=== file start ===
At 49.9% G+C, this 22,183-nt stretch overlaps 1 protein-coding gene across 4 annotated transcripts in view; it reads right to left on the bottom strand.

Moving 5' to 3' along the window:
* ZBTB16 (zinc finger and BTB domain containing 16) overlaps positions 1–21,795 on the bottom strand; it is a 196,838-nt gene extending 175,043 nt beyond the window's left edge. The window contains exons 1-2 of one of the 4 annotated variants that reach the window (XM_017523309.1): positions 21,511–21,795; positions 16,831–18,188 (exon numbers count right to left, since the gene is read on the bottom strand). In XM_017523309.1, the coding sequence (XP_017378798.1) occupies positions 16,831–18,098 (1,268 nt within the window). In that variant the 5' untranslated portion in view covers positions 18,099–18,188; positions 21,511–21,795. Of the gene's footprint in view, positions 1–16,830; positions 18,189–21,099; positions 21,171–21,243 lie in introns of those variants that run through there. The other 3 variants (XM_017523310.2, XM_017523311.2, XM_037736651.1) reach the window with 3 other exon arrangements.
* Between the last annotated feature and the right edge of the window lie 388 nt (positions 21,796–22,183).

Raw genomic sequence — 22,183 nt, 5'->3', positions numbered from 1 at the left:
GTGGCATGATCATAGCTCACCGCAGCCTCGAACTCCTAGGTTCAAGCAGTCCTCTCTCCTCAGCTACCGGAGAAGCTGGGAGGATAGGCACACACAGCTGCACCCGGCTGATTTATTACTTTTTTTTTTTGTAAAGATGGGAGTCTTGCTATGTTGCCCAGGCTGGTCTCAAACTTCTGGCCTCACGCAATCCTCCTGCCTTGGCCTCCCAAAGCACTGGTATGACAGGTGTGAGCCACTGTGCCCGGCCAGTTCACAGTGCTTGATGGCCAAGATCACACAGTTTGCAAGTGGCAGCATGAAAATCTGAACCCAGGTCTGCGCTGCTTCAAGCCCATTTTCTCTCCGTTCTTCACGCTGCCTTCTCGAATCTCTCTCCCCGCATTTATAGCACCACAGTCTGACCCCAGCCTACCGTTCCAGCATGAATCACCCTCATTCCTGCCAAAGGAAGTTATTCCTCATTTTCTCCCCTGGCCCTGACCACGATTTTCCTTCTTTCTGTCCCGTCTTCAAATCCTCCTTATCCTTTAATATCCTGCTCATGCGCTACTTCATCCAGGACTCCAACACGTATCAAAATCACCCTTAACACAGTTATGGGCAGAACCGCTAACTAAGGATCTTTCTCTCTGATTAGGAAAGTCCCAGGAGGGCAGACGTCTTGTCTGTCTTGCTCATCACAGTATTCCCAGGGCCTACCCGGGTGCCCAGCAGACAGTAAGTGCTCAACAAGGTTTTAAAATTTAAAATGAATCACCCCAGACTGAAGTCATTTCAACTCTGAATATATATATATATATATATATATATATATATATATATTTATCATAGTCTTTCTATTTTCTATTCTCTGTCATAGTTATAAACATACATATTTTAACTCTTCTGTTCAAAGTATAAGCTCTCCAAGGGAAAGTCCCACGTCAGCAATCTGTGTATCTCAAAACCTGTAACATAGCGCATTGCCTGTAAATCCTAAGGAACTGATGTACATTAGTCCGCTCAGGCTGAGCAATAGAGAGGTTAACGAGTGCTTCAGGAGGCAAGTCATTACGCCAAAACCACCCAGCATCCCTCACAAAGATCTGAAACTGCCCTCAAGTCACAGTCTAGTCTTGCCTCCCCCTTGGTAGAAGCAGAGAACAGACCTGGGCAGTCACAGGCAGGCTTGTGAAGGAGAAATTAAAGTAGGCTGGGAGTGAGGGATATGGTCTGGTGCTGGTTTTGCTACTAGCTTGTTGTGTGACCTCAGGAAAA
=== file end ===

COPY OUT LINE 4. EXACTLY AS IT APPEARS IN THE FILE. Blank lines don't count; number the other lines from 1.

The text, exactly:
* Between the last annotated feature and the right edge of the window lie 388 nt (positions 21,796–22,183).